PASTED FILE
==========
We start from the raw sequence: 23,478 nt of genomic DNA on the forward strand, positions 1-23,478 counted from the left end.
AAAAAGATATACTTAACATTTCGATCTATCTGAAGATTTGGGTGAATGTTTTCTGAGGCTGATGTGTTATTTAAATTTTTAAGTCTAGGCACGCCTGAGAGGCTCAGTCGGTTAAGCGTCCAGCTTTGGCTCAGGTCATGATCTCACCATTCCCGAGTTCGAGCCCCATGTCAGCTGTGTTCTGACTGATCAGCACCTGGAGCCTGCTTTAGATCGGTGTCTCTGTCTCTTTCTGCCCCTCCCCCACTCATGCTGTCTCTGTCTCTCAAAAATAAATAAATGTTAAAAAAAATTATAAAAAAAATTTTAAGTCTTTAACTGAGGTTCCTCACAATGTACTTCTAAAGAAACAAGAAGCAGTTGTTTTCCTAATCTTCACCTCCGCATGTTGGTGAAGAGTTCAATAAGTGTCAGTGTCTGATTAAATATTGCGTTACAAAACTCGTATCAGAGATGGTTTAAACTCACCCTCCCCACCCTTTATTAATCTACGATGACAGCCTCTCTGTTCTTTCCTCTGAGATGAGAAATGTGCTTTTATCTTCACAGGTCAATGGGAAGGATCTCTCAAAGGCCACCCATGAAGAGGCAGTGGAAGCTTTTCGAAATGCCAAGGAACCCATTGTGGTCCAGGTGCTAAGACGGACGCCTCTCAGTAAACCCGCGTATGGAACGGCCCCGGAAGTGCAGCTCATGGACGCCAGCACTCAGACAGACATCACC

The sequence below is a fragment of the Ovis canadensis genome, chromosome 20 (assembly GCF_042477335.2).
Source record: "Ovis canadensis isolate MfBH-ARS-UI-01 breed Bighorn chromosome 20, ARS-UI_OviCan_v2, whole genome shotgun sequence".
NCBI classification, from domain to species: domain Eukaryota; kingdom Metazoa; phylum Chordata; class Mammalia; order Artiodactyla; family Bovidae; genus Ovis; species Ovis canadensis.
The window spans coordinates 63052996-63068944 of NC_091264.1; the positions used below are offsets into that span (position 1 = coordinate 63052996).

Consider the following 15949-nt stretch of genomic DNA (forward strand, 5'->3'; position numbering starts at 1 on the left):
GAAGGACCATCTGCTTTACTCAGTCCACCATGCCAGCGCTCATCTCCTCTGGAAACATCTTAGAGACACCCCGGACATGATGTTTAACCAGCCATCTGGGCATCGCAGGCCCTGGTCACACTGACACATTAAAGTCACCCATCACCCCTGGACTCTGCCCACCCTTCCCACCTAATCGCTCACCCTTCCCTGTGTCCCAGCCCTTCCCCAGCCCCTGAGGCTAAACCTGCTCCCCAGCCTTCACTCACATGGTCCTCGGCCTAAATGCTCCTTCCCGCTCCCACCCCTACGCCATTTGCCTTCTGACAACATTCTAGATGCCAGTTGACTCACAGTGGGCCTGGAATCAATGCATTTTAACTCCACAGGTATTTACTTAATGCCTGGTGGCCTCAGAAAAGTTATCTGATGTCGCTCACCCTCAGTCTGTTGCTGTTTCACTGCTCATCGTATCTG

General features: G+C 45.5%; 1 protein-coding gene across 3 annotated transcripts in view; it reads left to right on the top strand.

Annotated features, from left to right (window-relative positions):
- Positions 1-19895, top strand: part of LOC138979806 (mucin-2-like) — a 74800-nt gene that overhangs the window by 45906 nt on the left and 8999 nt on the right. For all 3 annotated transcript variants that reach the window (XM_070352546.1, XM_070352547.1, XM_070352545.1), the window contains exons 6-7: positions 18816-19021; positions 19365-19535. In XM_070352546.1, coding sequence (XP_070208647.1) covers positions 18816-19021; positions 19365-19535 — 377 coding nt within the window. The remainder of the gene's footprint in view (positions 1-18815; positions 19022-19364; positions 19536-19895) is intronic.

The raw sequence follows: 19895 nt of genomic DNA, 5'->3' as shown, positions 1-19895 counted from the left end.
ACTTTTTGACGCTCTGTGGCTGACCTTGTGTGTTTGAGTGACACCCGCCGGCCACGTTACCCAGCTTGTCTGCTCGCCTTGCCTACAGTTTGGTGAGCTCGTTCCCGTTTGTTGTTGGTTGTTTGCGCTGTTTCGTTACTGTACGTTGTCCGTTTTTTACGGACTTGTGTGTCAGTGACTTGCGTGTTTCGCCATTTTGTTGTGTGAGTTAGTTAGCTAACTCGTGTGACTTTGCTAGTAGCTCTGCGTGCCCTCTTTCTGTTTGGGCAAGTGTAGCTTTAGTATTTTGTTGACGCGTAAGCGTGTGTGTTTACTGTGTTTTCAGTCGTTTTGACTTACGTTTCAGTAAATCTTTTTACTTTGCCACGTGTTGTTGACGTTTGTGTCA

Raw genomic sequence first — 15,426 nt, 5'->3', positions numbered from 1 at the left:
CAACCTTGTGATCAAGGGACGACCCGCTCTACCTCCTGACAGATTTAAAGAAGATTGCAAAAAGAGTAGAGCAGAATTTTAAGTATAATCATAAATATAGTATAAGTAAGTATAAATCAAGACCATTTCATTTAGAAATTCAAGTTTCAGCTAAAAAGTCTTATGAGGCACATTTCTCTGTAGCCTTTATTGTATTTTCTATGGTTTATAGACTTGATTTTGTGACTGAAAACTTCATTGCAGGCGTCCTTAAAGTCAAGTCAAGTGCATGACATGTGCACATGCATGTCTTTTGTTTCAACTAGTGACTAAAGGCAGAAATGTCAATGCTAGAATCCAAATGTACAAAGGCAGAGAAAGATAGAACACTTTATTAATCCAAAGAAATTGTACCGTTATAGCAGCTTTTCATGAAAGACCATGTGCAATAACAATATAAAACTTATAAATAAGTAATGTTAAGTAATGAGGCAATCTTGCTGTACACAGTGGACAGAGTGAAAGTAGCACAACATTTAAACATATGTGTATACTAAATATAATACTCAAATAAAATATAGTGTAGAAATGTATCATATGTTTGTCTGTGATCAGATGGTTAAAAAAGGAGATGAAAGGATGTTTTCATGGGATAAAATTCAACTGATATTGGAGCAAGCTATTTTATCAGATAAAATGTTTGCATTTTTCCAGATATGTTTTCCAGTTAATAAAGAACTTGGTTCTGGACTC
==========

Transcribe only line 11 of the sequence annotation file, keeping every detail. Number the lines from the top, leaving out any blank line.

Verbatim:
- Positions 1-19895, top strand: part of LOC138979806 (mucin-2-like) — a 74800-nt gene that overhangs the window by 45906 nt on the left and 8999 nt on the right. For all 3 annotated transcript variants that reach the window (XM_070352546.1, XM_070352547.1, XM_070352545.1), the window contains exons 6-7: positions 18816-19021; positions 19365-19535. In XM_070352546.1, coding sequence (XP_070208647.1) covers positions 18816-19021; positions 19365-19535 — 377 coding nt within the window. The remainder of the gene's footprint in view (positions 1-18815; positions 19022-19364; positions 19536-19895) is intronic.